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Fiscal multipliers in war and in peace

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  • David Andolfatto

Abstract

Proponents of fiscal stimulus argue that government spending is needed to replace the private spending normally lost during a recession. Estimates of the so-called fiscal multiplier based on wartime episodes are used to support the proposition that a peacetime intervention can "stimulate" the economy in a desirable manner. The author argues that a wartime crisis is fundamentally different from a peacetime economic crisis. What may be desirable in war is not necessarily so in peace. This is demonstrated formally in the context of a simple neoclassical model, which delivers fiscal multipliers consistent with the wartime evidence. The optimal fiscal policy, whether it entails expansion or contraction, is independent of the size of the fiscal multiplier.

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Bibliographic Info

Article provided by Federal Reserve Bank of St. Louis in its journal Review.

Volume (Year): (2010)
Issue (Month): Mar ()
Pages: 121-128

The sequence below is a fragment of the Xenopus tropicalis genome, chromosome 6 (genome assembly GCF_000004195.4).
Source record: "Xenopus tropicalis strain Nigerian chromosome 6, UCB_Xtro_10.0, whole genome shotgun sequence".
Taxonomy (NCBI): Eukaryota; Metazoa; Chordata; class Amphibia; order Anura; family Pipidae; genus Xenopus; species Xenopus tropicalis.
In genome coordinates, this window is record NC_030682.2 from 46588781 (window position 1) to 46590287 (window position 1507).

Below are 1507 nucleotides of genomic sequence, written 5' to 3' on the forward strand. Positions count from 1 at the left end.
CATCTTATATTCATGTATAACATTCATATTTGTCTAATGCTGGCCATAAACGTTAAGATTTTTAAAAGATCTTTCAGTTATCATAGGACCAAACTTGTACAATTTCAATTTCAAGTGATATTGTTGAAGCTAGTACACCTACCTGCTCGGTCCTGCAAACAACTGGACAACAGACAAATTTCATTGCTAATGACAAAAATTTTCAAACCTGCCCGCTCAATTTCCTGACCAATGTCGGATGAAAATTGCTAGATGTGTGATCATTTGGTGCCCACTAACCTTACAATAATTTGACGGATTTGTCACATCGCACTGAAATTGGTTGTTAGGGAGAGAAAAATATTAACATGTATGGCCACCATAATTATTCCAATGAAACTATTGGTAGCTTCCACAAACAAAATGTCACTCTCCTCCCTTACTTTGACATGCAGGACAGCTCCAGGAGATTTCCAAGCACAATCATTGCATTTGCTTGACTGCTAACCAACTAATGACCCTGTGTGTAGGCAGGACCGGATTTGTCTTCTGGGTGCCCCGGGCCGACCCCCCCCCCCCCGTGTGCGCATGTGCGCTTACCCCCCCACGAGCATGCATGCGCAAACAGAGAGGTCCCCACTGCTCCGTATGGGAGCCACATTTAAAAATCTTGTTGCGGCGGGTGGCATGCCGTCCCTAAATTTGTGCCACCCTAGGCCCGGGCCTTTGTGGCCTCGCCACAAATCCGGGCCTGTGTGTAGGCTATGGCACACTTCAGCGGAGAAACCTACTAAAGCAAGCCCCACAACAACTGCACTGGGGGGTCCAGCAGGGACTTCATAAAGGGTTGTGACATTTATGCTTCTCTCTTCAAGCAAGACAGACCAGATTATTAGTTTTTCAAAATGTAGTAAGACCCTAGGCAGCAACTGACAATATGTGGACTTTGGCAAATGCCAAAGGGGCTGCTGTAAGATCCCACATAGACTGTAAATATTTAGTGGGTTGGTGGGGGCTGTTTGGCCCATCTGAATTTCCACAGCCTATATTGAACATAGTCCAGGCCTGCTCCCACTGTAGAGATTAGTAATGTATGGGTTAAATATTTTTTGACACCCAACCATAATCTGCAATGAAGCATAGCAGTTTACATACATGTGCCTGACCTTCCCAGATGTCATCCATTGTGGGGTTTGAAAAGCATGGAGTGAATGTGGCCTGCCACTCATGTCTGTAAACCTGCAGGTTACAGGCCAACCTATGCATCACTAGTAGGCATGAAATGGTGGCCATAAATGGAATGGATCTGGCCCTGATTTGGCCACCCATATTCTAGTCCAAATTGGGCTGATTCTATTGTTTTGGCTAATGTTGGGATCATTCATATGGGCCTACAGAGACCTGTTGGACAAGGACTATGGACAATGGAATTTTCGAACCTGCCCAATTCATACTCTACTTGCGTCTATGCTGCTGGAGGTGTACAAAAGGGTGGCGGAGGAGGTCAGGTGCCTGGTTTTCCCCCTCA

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Handle: RePEc:fip:fedlrv:y:2010:i:mar:p:121-128:n:v.92no.2

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Keywords: Fiscal policy - United States;

References

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  1. Paul Beaudry & Franck Portier, 2004. "Stock Prices, News and Economic Fluctuations," NBER Working Papers 10548, National Bureau of Economic Research, Inc.
  2. Alan Bollard, 2009. "General discussion: activist fiscal policy to stabilize economic activity," Proceedings - Economic Policy Symposium - Jackson Hole, Federal Reserve Bank of Kansas City, Federal Reserve Bank of Kansas City, pages 399-411.
  3. Thomas A. Garrett & Russell M. Rhine, 2008. "Institutions and government growth: a comparison of the 1890s and the 1930s," Working Papers, Federal Reserve Bank of St. Louis 2008-020, Federal Reserve Bank of St. Louis.
  4. Alan J. Auerbach & William G. Gale, 2009. "Activist fiscal policy to stabilize economic activity," Proceedings - Economic Policy Symposium - Jackson Hole, Federal Reserve Bank of Kansas City, Federal Reserve Bank of Kansas City, pages 327-374.
  5. Monacelli, Tommaso & Perotti, Roberto & Trigari, Antonella, 2010. "Unemployment Fiscal Multipliers," CEPR Discussion Papers, C.E.P.R. Discussion Papers 7728, C.E.P.R. Discussion Papers.
  6. Andolfatto, David, 1996. "Business Cycles and Labor-Market Search," American Economic Review, American Economic Association, American Economic Association, vol. 86(1), pages 112-32, March.
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Cited by:
  1. David Andolfatto & Marcela M. Williams, 2012. "Many moving parts: the latest look inside the U.S. labor market," Review, Federal Reserve Bank of St. Louis, Federal Reserve Bank of St. Louis, issue Mar, pages 135-152.

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